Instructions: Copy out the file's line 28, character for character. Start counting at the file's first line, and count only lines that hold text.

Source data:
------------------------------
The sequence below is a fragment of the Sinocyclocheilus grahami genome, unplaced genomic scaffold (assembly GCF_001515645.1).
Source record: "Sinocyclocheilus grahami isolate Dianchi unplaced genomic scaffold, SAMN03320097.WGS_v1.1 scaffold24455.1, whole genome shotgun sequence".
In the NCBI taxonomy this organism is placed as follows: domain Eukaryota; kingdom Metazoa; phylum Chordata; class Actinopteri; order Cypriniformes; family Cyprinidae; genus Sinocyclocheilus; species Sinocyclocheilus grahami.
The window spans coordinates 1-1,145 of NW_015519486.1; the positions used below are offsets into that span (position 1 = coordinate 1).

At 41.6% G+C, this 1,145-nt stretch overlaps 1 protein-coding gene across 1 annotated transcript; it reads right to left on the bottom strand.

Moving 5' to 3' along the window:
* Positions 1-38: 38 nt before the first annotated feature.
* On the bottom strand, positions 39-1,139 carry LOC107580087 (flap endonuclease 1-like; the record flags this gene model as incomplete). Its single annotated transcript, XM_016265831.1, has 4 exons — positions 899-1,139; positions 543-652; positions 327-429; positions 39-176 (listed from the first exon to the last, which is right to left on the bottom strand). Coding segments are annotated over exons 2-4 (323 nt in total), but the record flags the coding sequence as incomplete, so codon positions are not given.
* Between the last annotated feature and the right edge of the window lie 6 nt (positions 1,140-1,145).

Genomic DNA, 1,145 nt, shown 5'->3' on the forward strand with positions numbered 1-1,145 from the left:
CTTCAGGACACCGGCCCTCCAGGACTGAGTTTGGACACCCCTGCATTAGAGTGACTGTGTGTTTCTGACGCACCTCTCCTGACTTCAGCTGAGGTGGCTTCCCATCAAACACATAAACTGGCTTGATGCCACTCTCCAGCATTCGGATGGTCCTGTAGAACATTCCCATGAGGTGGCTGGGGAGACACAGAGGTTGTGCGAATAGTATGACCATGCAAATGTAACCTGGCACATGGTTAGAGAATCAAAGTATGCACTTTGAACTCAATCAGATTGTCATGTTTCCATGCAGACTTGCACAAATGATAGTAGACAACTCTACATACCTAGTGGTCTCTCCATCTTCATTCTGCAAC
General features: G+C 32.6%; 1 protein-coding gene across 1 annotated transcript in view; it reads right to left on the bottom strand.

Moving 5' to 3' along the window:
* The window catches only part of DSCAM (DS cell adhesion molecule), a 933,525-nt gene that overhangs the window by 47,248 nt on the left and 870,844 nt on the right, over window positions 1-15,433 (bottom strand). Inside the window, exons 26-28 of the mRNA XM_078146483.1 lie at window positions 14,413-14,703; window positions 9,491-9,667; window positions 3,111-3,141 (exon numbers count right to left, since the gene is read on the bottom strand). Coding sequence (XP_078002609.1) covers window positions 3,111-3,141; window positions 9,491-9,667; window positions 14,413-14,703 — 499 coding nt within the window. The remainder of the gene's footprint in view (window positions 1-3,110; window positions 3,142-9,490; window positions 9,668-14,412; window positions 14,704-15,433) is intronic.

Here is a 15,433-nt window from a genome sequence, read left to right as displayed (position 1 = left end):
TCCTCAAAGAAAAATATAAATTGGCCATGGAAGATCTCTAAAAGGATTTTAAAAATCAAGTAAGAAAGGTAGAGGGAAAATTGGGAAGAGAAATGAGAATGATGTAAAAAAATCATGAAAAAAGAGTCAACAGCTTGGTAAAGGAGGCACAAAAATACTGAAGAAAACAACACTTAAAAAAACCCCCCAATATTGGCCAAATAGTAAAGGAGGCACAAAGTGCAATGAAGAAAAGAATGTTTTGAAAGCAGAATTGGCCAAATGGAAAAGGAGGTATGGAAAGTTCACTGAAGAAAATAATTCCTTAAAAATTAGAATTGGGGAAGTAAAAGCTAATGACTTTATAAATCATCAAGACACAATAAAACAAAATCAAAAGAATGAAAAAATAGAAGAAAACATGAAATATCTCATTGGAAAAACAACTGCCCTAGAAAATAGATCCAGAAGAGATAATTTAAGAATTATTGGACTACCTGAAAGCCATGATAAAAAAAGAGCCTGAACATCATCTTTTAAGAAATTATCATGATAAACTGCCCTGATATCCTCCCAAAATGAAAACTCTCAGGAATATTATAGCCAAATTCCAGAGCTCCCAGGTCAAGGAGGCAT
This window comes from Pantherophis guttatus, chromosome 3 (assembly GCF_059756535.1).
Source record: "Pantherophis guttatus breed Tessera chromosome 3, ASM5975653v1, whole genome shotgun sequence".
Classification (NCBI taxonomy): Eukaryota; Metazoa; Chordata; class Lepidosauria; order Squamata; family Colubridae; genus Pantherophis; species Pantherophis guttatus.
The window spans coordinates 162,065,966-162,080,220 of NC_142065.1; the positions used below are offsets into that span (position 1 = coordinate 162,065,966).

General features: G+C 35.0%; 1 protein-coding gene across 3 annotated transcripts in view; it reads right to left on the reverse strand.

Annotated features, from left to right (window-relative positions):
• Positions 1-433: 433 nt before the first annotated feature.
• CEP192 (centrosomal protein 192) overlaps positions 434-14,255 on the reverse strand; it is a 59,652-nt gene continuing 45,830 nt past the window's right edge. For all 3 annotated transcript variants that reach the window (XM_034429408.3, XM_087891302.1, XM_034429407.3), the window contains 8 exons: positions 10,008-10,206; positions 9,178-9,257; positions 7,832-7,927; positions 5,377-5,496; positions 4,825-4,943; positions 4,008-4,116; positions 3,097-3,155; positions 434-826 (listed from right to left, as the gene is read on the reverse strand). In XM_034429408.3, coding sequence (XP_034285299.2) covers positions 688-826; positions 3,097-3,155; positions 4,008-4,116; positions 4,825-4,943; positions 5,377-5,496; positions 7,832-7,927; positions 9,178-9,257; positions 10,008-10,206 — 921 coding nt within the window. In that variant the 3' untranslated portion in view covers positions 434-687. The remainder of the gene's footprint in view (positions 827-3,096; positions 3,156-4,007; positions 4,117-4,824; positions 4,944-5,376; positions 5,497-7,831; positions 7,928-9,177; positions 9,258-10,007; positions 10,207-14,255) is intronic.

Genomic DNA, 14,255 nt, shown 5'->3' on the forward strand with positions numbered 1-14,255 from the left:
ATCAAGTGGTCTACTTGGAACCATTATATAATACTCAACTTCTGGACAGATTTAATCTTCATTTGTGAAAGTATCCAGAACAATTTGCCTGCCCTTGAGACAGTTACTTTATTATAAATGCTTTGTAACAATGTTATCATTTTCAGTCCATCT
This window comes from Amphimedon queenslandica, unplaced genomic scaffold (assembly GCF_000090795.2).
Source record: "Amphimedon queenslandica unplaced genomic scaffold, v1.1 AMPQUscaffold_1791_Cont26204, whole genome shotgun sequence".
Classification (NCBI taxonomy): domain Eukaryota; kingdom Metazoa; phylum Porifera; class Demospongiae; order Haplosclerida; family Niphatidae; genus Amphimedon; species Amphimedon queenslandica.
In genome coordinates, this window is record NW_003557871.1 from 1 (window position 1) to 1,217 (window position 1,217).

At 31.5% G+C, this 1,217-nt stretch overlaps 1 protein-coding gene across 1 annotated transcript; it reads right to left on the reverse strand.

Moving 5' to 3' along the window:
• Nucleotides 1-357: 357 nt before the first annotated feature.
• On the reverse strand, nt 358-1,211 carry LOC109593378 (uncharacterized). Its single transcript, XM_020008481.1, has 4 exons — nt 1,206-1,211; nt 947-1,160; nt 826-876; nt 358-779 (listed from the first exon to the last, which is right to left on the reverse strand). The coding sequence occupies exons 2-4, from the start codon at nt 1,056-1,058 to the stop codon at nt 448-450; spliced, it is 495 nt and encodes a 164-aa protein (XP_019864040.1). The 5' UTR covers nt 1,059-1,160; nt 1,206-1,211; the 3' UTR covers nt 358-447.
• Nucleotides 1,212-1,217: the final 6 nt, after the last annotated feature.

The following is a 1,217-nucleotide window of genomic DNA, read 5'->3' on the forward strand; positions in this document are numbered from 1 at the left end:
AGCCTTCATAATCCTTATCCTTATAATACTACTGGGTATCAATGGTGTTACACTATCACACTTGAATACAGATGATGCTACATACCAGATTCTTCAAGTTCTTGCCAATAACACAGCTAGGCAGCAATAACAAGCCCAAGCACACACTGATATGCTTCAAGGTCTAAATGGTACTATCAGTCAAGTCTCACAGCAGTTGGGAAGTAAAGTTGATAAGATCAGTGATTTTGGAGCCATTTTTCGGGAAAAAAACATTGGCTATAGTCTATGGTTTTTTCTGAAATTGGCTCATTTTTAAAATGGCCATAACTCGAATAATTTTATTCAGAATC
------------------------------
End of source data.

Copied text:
Source record: "Amphimedon queenslandica unplaced genomic scaffold, v1.1 AMPQUscaffold_1791_Cont26204, whole genome shotgun sequence".